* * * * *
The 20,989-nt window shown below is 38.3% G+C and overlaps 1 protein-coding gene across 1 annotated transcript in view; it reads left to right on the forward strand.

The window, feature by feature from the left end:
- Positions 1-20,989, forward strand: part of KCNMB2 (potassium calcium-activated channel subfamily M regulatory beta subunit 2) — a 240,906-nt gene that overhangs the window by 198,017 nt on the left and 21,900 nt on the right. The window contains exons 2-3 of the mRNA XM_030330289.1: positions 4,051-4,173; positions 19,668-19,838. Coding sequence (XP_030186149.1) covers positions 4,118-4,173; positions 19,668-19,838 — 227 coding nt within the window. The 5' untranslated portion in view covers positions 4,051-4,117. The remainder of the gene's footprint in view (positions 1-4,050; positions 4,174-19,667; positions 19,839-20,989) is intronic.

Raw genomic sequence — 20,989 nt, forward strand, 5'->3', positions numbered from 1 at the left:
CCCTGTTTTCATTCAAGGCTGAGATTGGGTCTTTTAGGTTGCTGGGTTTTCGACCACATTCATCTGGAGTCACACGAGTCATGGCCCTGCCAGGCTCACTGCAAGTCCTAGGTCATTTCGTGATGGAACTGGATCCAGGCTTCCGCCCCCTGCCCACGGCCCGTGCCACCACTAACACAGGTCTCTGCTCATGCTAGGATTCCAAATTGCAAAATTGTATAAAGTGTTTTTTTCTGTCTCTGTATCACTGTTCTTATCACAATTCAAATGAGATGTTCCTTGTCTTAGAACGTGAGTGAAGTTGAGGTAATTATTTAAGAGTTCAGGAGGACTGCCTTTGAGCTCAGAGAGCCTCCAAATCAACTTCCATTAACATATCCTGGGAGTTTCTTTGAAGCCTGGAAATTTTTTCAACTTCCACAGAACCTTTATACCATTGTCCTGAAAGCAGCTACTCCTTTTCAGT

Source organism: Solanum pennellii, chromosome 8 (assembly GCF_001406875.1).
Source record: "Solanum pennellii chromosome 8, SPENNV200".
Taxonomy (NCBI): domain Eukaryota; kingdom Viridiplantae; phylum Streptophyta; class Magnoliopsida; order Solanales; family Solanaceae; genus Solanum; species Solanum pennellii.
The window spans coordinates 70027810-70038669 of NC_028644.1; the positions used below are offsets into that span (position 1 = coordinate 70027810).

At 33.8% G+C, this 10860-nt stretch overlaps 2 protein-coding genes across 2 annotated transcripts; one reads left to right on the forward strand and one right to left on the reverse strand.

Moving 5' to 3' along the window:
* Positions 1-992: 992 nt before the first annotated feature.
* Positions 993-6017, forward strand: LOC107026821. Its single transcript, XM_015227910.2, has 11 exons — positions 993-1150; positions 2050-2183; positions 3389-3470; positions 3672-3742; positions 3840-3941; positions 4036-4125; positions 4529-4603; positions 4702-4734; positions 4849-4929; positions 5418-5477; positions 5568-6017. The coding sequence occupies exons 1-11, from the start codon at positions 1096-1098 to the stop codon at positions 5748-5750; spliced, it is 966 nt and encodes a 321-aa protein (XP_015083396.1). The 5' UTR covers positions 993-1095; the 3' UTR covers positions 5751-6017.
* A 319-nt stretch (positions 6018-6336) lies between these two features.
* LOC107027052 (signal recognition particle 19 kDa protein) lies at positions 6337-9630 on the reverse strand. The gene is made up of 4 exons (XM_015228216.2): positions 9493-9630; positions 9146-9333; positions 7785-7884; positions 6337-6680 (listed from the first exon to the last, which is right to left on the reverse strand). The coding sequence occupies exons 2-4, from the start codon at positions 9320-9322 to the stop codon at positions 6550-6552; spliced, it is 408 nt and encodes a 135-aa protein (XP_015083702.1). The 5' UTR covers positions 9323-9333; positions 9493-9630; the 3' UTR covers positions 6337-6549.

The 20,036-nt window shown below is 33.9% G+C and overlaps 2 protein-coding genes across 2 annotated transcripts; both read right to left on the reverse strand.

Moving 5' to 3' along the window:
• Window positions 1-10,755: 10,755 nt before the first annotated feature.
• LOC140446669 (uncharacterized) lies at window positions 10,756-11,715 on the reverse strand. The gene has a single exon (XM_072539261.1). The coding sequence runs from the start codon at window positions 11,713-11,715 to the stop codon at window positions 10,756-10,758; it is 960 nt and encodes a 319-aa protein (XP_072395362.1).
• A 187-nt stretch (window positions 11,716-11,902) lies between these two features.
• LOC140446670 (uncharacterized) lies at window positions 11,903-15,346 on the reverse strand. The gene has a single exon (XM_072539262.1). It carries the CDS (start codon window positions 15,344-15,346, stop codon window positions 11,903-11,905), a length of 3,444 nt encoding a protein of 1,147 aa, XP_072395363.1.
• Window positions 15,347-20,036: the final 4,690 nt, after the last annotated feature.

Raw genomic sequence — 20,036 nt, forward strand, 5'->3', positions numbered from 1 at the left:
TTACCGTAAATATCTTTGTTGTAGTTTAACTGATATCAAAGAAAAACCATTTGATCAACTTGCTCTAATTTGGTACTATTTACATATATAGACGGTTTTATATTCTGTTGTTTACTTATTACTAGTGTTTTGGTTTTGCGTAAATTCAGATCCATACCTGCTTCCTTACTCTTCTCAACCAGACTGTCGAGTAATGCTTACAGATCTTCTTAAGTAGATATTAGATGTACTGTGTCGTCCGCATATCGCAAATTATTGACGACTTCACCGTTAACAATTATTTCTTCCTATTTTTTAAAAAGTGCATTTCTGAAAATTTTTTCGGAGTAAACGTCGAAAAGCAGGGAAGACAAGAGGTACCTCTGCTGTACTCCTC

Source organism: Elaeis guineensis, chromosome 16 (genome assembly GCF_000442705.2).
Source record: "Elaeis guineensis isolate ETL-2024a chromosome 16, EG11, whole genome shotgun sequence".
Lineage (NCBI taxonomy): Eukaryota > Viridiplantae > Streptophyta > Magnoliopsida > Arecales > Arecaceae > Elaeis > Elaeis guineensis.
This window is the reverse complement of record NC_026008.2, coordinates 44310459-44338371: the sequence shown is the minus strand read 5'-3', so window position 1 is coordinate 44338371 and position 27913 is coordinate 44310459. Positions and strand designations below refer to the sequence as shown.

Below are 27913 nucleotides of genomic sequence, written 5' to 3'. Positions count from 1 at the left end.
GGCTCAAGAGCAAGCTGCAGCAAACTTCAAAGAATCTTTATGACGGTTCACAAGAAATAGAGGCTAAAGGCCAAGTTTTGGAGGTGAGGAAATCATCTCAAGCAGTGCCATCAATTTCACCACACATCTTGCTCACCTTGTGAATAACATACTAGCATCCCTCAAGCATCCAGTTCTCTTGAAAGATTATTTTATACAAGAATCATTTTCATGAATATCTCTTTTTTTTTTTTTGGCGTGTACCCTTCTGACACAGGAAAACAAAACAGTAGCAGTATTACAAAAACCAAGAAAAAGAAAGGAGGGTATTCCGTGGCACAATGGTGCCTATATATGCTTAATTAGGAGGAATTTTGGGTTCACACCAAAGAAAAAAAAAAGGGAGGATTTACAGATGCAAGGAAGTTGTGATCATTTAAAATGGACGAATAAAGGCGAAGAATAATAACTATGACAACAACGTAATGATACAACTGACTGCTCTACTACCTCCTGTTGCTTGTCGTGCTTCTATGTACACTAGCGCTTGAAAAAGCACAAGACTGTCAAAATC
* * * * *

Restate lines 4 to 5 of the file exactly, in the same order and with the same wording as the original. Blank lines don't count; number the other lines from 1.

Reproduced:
Raw genomic sequence — 20,989 nt, forward strand, 5'->3', positions numbered from 1 at the left:
CCCTGTTTTCATTCAAGGCTGAGATTGGGTCTTTTAGGTTGCTGGGTTTTCGACCACATTCATCTGGAGTCACACGAGTCATGGCCCTGCCAGGCTCACTGCAAGTCCTAGGTCATTTCGTGATGGAACTGGATCCAGGCTTCCGCCCCCTGCCCACGGCCCGTGCCACCACTAACACAGGTCTCTGCTCATGCTAGGATTCCAAATTGCAAAATTGTATAAAGTGTTTTTTTCTGTCTCTGTATCACTGTTCTTATCACAATTCAAATGAGATGTTCCTTGTCTTAGAACGTGAGTGAAGTTGAGGTAATTATTTAAGAGTTCAGGAGGACTGCCTTTGAGCTCAGAGAGCCTCCAAATCAACTTCCATTAACATATCCTGGGAGTTTCTTTGAAGCCTGGAAATTTTTTCAACTTCCACAGAACCTTTATACCATTGTCCTGAAAGCAGCTACTCCTTTTCAGT